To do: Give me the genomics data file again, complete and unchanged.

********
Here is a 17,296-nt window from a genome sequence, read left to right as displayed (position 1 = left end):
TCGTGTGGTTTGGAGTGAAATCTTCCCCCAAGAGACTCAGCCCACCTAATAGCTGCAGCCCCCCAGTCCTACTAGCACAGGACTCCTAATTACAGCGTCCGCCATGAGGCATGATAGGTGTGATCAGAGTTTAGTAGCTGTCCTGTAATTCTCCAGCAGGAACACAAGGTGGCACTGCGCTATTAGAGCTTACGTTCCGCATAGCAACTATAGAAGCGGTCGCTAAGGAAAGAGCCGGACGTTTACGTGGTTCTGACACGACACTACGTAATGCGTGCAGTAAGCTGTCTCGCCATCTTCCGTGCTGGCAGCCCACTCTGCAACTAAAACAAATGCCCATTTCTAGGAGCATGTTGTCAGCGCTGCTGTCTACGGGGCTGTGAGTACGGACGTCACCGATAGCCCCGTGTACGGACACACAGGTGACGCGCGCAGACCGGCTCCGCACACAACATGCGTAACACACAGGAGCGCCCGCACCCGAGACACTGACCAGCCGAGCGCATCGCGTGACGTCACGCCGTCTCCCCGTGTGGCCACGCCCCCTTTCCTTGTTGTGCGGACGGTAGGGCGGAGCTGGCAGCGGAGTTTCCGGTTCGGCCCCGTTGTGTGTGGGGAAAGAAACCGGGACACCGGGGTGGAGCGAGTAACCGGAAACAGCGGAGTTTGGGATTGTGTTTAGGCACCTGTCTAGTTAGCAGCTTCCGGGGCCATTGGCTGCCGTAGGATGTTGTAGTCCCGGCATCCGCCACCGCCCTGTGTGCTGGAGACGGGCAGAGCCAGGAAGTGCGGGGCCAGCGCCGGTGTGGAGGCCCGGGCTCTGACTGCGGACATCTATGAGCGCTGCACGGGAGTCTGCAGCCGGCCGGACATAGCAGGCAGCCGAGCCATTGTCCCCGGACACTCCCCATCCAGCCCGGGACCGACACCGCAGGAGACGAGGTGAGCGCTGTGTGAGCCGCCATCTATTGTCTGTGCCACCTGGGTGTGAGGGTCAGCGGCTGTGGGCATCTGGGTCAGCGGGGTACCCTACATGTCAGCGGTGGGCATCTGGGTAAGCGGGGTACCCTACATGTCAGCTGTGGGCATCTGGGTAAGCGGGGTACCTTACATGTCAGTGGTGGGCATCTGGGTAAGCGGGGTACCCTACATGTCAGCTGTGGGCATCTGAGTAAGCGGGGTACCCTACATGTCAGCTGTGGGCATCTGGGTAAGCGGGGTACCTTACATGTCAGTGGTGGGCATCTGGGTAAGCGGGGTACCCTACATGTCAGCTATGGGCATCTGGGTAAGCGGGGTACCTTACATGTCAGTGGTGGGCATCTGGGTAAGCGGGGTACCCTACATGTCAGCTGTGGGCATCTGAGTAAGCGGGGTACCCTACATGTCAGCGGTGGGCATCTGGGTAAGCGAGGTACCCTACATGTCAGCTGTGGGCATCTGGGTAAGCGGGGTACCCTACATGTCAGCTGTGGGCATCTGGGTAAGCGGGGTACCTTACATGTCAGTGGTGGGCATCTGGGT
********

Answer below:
Here is a 17,296-nt window from a genome sequence, read left to right as displayed (position 1 = left end):
TCGTGTGGTTTGGAGTGAAATCTTCCCCCAAGAGACTCAGCCCACCTAATAGCTGCAGCCCCCCAGTCCTACTAGCACAGGACTCCTAATTACAGCGTCCGCCATGAGGCATGATAGGTGTGATCAGAGTTTAGTAGCTGTCCTGTAATTCTCCAGCAGGAACACAAGGTGGCACTGCGCTATTAGAGCTTACGTTCCGCATAGCAACTATAGAAGCGGTCGCTAAGGAAAGAGCCGGACGTTTACGTGGTTCTGACACGACACTACGTAATGCGTGCAGTAAGCTGTCTCGCCATCTTCCGTGCTGGCAGCCCACTCTGCAACTAAAACAAATGCCCATTTCTAGGAGCATGTTGTCAGCGCTGCTGTCTACGGGGCTGTGAGTACGGACGTCACCGATAGCCCCGTGTACGGACACACAGGTGACGCGCGCAGACCGGCTCCGCACACAACATGCGTAACACACAGGAGCGCCCGCACCCGAGACACTGACCAGCCGAGCGCATCGCGTGACGTCACGCCGTCTCCCCGTGTGGCCACGCCCCCTTTCCTTGTTGTGCGGACGGTAGGGCGGAGCTGGCAGCGGAGTTTCCGGTTCGGCCCCGTTGTGTGTGGGGAAAGAAACCGGGACACCGGGGTGGAGCGAGTAACCGGAAACAGCGGAGTTTGGGATTGTGTTTAGGCACCTGTCTAGTTAGCAGCTTCCGGGGCCATTGGCTGCCGTAGGATGTTGTAGTCCCGGCATCCGCCACCGCCCTGTGTGCTGGAGACGGGCAGAGCCAGGAAGTGCGGGGCCAGCGCCGGTGTGGAGGCCCGGGCTCTGACTGCGGACATCTATGAGCGCTGCACGGGAGTCTGCAGCCGGCCGGACATAGCAGGCAGCCGAGCCATTGTCCCCGGACACTCCCCATCCAGCCCGGGACCGACACCGCAGGAGACGAGGTGAGCGCTGTGTGAGCCGCCATCTATTGTCTGTGCCACCTGGGTGTGAGGGTCAGCGGCTGTGGGCATCTGGGTCAGCGGGGTACCCTACATGTCAGCGGTGGGCATCTGGGTAAGCGGGGTACCCTACATGTCAGCTGTGGGCATCTGGGTAAGCGGGGTACCTTACATGTCAGTGGTGGGCATCTGGGTAAGCGGGGTACCCTACATGTCAGCTGTGGGCATCTGAGTAAGCGGGGTACCCTACATGTCAGCTGTGGGCATCTGGGTAAGCGGGGTACCTTACATGTCAGTGGTGGGCATCTGGGTAAGCGGGGTACCCTACATGTCAGCTATGGGCATCTGGGTAAGCGGGGTACCTTACATGTCAGTGGTGGGCATCTGGGTAAGCGGGGTACCCTACATGTCAGCTGTGGGCATCTGAGTAAGCGGGGTACCCTACATGTCAGCGGTGGGCATCTGGGTAAGCGAGGTACCCTACATGTCAGCTGTGGGCATCTGGGTAAGCGGGGTACCCTACATGTCAGCTGTGGGCATCTGGGTAAGCGGGGTACCTTACATGTCAGTGGTGGGCATCTGGGT